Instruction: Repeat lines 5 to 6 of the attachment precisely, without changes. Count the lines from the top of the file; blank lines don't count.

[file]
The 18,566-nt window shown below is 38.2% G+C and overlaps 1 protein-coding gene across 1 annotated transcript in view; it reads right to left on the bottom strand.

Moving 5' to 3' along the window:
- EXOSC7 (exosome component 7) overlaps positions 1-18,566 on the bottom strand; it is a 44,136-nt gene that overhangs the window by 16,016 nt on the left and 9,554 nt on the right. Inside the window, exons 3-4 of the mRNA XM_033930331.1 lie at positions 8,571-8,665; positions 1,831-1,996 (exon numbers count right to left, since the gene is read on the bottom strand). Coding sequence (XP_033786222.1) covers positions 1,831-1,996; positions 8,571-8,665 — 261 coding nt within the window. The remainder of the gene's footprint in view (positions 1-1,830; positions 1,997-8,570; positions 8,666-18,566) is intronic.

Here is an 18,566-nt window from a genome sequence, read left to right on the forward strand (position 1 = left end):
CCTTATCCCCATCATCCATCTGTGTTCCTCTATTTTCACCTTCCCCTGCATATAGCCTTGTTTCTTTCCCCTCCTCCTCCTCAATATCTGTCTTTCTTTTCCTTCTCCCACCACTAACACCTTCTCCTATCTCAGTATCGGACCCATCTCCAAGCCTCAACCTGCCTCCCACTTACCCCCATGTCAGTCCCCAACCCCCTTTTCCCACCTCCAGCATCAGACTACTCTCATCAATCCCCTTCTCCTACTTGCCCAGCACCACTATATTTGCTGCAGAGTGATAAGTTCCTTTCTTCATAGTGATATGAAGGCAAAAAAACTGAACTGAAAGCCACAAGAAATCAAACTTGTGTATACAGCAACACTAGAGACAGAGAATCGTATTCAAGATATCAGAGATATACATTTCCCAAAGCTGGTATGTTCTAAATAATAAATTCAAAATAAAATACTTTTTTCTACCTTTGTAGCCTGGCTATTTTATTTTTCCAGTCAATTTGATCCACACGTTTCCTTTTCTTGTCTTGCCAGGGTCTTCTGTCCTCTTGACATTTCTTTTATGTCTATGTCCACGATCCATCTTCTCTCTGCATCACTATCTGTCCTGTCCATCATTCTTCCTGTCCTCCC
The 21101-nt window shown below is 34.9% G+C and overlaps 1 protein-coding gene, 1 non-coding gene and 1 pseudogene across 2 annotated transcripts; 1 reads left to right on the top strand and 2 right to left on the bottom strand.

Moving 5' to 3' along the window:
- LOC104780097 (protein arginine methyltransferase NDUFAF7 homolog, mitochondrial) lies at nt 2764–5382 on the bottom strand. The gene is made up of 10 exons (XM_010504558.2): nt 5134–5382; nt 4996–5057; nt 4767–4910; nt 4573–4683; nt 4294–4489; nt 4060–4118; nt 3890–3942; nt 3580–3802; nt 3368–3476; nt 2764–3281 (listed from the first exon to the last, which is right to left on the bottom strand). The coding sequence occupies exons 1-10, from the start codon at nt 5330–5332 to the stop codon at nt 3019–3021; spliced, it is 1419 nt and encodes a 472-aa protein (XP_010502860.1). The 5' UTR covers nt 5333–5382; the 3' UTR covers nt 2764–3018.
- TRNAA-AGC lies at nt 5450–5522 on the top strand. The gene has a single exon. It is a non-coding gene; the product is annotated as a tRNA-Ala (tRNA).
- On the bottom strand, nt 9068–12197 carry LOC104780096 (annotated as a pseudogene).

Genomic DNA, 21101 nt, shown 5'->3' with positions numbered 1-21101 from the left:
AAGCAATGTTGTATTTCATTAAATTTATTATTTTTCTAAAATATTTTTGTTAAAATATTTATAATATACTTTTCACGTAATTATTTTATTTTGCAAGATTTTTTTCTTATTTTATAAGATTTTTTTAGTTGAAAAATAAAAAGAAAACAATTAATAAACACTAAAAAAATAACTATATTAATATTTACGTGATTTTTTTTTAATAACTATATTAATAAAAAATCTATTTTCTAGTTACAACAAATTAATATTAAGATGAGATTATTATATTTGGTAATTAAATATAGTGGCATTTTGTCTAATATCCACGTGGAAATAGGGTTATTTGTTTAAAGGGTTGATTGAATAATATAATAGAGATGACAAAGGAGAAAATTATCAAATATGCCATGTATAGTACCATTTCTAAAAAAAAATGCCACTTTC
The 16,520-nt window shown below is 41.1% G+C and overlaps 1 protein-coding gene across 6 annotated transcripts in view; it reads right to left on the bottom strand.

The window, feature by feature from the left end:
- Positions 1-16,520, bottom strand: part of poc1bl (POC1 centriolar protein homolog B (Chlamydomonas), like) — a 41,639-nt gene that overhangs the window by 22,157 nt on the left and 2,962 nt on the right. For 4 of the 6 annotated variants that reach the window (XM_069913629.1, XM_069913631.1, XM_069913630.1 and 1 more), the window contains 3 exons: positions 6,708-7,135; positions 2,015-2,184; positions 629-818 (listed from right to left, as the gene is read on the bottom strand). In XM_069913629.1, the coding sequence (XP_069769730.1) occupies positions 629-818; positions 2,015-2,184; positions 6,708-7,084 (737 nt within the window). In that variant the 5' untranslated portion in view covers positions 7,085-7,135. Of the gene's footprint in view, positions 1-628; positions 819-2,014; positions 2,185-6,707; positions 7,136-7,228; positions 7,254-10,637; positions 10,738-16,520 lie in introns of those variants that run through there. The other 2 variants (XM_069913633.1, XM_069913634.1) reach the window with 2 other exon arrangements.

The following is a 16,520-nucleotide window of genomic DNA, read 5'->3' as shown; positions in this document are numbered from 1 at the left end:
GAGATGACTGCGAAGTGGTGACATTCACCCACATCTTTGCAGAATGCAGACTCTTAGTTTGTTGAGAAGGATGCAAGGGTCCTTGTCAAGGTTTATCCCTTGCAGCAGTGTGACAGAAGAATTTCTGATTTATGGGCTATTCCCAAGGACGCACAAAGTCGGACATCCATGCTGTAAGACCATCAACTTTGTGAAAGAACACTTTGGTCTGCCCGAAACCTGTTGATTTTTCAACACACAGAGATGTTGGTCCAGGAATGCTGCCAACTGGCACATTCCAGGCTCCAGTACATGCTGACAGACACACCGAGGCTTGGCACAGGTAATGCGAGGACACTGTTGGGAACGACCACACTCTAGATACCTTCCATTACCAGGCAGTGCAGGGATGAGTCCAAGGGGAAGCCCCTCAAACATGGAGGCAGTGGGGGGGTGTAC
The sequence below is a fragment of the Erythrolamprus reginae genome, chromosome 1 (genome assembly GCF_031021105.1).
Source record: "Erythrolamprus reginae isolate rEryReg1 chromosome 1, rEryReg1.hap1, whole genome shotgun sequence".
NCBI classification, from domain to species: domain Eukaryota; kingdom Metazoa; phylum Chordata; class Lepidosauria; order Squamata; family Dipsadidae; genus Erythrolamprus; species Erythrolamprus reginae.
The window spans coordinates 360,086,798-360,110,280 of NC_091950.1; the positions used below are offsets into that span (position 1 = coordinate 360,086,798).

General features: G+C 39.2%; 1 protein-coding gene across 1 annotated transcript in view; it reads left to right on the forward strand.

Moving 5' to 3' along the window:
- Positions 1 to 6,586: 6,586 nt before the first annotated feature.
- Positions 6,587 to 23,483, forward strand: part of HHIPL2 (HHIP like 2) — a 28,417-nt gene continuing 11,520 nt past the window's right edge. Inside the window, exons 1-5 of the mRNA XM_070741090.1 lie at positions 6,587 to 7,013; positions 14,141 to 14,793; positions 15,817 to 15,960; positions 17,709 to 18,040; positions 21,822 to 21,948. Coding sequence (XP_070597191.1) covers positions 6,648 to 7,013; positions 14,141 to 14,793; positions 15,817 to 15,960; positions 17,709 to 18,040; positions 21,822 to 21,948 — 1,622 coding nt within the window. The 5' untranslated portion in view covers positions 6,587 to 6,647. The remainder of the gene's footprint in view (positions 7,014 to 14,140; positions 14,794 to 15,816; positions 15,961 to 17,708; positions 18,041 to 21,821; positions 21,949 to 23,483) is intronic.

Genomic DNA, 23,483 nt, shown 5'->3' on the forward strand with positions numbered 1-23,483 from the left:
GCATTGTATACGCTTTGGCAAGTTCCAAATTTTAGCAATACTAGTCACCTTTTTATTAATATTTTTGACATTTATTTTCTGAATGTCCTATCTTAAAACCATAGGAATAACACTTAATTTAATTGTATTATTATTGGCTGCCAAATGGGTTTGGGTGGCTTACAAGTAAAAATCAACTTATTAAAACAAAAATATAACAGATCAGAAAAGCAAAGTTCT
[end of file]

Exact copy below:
CCTTATCCCCATCATCCATCTGTGTTCCTCTATTTTCACCTTCCCCTGCATATAGCCTTGTTTCTTTCCCCTCCTCCTCCTCAATATCTGTCTTTCTTTTCCTTCTCCCACCACTAACACCTTCTCCTATCTCAGTATCGGACCCATCTCCAAGCCTCAACCTGCCTCCCACTTACCCCCATGTCAGTCCCCAACCCCCTTTTCCCACCTCCAGCATCAGACTACTCTCATCAATCCCCTTCTCCTACTTGCCCAGCACCACTATATTTGCTGCAGAGTGATAAGTTCCTTTCTTCATAGTGATATGAAGGCAAAAAAACTGAACTGAAAGCCACAAGAAATCAAACTTGTGTATACAGCAACACTAGAGACAGAGAATCGTATTCAAGATATCAGAGATATACATTTCCCAAAGCTGGTATGTTCTAAATAATAAATTCAAAATAAAATACTTTTTTCTACCTTTGTAGCCTGGCTATTTTATTTTTCCAGTCAATTTGATCCACACGTTTCCTTTTCTTGTCTTGCCAGGGTCTTCTGTCCTCTTGACATTTCTTTTATGTCTATGTCCACGATCCATCTTCTCTCTGCATCACTATCTGTCCTGTCCATCATTCTTCCTGTCCTCCC
The 21101-nt window shown below is 34.9% G+C and overlaps 1 protein-coding gene, 1 non-coding gene and 1 pseudogene across 2 annotated transcripts; 1 reads left to right on the top strand and 2 right to left on the bottom strand.